Monday, October 10, 2016

In Case You Missed It by Sara Darer Littman, 2016

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Sammy Wallach has epic plans for the end of junior year over: Sneak out to the city to see her favorite band. Get crush-worthy Jamie Moss to ask her to prom. Rock all exams (APs and driver's).
With a few white lies, some killer flirting, and tons of practice, Sammy's got things covered. That is, until the bank her dad works for is attacked by hacktivists who manage to steal everything in the Wallach family's private cloud, including Sammy's entire digital life. Literally the whole world has access to her emails, texts, photos, and, worst of all, journal.
Life. Is. Over.
Now Sammy's best friends are furious about things she wrote, Jamie thinks she's desperate, and she can barely show her face at school. Plus, her parents know all the rules she broke. But Sammy's not the only one with secrets -- her family has a few of its own that could change everything. And while the truth might set you free, no one said it was going to be painless. Or in Sammy's case, private.

(320 pages)

The first thing that struck me about Sammy Wallach was that she's really similar to me in a lot of ways. She's a junior; I'm a senior. She's taking four AP exams; I just took four AP exams, and am going to do it again next year. She's training for her driver's test; I'm training for mine (and bonus: my mother used to be every bit as anxious a passenger as hers is). As the story continued, more similarities emerged–we've both never dated, we both live a huge portion of our lives online, we both–well, actually, that would be veering into spoiler territory.

The second big realization I had about Sammy, though, was that while we share a lot of lifestyle habits and pressures, we are two extremely different people. I would never, ever sneak out to a concert - especially not by lying to my parents about going to an AP study sleepover. I would also never calculate my exact odds of being asked out by my crush. With those two actions out of the way, I think the impact of having my information leaked online would be a lot less emotionally devastating than it was for Sammy. I don't know, though, I suppose there are probably embarrassing things about me in my files. You never truly understand how terrible something would be until you're dealing with it yourself.

The fact remains, though, that I had a hard time really feeling as sympathetic about Sammy's situation as I was probably expected to. The truth is that I've been in her shoes–or at least, shoes very similar to hers. I can understand the pressures Sammy was dealing with before the leak, because they're the same pressures that I deal with every day. Heck, I'm a senior–my life is pressure, more pressure than she faces (before the leak, of course). But when I'm upset, I don't lie to my parents or sneak out to forbidden concerts (or even write nasty things in an online diary). Instead, I lie in bed and watch tv. I read a novel. I put my thoughts in order, and review a book that's been poking at my conscience for a while. It's hard for me to get past Sammy's actions, because I just can't stand the way she used the "I'm a good, overworked and stressed out kid" line. That excuse just doesn't hold water with me.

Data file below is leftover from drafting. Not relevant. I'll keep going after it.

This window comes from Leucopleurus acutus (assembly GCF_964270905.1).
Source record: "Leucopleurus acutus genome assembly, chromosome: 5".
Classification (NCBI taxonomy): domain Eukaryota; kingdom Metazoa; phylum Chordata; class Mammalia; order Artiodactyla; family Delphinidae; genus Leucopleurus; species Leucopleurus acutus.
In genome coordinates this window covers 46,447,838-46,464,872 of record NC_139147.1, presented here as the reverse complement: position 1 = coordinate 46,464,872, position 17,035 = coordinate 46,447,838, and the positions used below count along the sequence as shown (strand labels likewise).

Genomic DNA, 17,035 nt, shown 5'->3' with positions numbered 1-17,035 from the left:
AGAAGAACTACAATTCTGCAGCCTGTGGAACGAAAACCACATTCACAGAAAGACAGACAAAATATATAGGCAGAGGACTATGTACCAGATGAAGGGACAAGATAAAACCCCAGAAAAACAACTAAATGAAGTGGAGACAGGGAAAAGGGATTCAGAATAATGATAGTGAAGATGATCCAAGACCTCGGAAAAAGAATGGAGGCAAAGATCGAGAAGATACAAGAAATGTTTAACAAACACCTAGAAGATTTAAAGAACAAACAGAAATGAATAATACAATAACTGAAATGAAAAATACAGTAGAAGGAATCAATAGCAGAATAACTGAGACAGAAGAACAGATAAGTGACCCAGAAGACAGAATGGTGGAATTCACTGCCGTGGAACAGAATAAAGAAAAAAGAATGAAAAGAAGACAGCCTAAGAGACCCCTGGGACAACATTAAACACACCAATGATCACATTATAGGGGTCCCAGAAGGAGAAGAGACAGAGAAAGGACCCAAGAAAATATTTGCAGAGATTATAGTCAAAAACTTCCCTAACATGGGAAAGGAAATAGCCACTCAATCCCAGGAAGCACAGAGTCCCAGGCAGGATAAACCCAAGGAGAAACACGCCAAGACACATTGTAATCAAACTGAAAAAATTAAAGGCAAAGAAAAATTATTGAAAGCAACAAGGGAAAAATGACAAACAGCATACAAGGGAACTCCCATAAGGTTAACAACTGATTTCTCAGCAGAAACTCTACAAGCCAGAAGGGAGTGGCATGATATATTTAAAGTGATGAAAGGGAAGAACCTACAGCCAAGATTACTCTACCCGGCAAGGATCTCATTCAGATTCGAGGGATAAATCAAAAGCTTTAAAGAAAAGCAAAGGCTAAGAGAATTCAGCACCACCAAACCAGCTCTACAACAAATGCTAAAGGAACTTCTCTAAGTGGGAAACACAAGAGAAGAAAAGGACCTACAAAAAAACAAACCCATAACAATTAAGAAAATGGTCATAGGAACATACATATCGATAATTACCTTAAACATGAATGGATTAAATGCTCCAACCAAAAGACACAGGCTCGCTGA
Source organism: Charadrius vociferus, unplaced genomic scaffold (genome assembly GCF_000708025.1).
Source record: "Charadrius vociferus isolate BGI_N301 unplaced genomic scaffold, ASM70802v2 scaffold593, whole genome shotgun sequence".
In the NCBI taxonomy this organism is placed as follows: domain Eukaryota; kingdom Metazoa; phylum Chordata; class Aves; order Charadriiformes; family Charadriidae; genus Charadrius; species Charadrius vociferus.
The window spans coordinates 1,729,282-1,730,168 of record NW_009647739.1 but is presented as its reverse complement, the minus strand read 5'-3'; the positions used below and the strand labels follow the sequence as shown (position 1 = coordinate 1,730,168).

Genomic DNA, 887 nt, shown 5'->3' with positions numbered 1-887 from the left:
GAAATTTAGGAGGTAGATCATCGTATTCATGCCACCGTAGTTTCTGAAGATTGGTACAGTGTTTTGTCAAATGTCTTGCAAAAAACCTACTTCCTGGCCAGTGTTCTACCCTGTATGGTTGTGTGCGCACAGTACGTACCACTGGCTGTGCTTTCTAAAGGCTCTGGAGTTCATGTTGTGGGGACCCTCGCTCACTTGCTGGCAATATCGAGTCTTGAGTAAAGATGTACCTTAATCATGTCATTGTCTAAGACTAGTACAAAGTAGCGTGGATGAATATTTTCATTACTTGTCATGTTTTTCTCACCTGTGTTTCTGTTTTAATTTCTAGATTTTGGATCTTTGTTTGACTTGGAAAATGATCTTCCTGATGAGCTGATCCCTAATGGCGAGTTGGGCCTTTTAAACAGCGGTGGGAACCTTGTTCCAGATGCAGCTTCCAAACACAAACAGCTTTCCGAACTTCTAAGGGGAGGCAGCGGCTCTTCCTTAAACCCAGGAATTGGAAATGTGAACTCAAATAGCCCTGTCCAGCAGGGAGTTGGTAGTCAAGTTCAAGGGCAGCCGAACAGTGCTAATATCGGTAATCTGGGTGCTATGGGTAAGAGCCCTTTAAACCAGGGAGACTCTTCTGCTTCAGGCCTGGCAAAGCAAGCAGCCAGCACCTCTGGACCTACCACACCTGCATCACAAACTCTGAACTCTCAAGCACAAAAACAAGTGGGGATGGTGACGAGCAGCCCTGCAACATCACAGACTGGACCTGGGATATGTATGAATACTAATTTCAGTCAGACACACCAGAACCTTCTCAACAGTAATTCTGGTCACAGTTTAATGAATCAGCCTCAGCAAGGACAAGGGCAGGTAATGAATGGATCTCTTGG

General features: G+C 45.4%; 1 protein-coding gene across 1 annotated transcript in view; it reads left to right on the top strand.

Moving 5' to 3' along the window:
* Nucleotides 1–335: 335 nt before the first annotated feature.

I think there's some character growth by the end of the book, though. Sammy still isn't my favorite character ever, but life throws her some major curveballs that both teach her to put life in perspective and make her more sympathetic to read about. Also, the romance subplot is really, really sweet! I hope I get to date a guy like that someday.

Anyway, I'm not going to recommend In Case You Missed it as the best book ever. It's pretty good as entertainment, though, and raises some interesting issues about innate racism and sexism in the job market (even if it does choose about two examples of each and return to them ad nauseum). I enjoyed it pretty well, though  not as much as I'd hoped I would. If you've read it, what did you think? Would you recommend it to others?

And also, on a completely unrelated note, since when do we say that someone is "a racist" instead of that they're "racist?" Is that some sort of new phrasing I've just been really ignorant about? Because Sammy and her friends are always saying things like "I'm not a racist," "you could be a racist," "she's a racist," etc. It caught me pretty off-guard.

Disclaimer: I received an unsolicited copy of this novel for review from the publisher.

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